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Basil Growing Season for New Mexico

The NOAA National Climatic Data Center provides information to the public about spring and fall frost dates in the United States and the length of the expected growing season for each area. These statistics are calculated using data collected from 1971 to 2000, across 4300 weather stations located in every part of the country.

While informative, the statistics that NOAA provides is overwhelming. So, we took the liberty of extracting the most basic information that we feel would be useful to someone interested in growing basil outdoors.

The table below lists the date after which it should be safe to plant basil outdoors in each area of the state. This information is based on NOAA’s calculations for a 10% probability of temperatures falling below 36 degrees Fahrenheit. This means that, on average, there is only a 10% chance that you will see frost after this date. Also listed is the estimated length of the growing season. This is how many days you can expect to have before the risk of frost is greater than 10%.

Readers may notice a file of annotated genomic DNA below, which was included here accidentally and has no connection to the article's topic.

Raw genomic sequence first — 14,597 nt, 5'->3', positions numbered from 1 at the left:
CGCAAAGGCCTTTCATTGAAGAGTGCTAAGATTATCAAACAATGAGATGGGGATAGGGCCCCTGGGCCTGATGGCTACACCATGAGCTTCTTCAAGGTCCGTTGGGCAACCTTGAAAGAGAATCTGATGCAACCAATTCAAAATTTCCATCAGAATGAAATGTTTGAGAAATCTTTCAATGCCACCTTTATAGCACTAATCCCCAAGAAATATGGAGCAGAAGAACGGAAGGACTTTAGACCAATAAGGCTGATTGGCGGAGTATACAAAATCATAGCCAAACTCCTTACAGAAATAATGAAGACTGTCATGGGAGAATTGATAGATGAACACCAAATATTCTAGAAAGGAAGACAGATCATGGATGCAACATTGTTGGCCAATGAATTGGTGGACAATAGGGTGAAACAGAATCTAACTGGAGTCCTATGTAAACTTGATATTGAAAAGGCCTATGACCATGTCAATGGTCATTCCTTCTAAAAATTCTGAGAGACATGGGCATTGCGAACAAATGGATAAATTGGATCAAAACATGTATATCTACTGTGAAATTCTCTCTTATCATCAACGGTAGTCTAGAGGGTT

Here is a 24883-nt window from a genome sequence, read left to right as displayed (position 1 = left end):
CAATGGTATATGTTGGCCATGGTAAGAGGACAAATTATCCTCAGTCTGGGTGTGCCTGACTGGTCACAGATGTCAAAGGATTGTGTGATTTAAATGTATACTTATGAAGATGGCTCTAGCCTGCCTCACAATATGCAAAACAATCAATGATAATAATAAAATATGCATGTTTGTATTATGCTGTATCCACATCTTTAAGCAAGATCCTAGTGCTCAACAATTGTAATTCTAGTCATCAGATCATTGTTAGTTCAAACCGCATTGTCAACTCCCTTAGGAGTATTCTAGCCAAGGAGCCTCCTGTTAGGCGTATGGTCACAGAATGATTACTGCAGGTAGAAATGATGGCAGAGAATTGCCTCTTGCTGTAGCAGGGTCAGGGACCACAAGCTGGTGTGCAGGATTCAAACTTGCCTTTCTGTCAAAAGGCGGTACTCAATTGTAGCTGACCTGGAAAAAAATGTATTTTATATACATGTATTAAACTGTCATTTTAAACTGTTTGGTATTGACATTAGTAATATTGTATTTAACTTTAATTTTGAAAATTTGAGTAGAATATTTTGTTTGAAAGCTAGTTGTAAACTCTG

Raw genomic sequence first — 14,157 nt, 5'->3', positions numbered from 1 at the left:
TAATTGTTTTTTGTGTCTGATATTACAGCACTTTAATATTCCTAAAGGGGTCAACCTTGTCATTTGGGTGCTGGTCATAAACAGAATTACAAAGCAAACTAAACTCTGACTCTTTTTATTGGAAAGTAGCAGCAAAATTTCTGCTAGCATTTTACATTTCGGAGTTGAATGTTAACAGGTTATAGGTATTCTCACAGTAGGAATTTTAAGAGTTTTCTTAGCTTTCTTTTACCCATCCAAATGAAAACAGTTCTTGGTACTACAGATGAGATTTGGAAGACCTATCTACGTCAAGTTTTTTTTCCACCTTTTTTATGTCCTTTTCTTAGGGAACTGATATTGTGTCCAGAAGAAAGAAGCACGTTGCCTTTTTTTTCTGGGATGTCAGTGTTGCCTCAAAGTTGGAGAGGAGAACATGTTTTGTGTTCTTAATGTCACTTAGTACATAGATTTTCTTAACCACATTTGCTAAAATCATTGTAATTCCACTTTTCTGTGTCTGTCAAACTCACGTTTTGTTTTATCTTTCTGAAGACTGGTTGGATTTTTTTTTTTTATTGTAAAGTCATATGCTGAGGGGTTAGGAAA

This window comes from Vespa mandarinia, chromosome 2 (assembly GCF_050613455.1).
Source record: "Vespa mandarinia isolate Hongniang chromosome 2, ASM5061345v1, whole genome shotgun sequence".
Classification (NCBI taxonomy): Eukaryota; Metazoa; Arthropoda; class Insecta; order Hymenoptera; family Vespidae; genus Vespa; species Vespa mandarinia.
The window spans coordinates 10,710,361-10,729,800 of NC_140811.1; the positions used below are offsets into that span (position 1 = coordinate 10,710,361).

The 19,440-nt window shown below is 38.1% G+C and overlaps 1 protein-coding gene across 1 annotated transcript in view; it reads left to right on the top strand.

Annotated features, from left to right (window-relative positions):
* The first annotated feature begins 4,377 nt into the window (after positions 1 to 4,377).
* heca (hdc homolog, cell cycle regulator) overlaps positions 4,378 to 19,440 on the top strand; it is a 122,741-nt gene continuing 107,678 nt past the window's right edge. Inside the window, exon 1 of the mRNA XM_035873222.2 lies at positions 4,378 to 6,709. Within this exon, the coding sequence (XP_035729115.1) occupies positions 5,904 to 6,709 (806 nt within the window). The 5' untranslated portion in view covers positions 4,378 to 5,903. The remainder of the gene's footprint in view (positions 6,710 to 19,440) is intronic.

Please use this information at your own risk. You must take into consideration many varying factors, for example, micro-climates or the presence of valleys and bodies of water, to determine your actual growing season.

StateCountyLast Frost DateLength of Growing Season
NMBernalillo5/16151
NMCatron7/1259
NMChaves5/28119
NMCibola6/2975
NMColfax6/1796
NMCurry5/13142
NMDe Baca5/20130
NMDona Ana5/24138
NMEddy4/24182
NMGrant5/23152
NMGuadalupe5/16136
NMHarding5/29119
NMHidalgo5/23150
NMLea4/29175
NMLincoln7/0661
NMLos Alamos6/05111
NMLuna4/30174
NMMckinley6/2191
NMMora6/1890
NMOtero5/23134
NMQuay5/16135
NMRio Arriba5/31122
NMRoosevelt5/18132
NMSan Juan6/2878
NMSan Miguel5/08156
NMSandoval7/2711
NMSanta Fe6/12100
NMSierra5/21151
NMSocorro5/27128
NMTaos6/1987
NMTorrance6/03113
NMUnion5/17133
NMValencia6/2975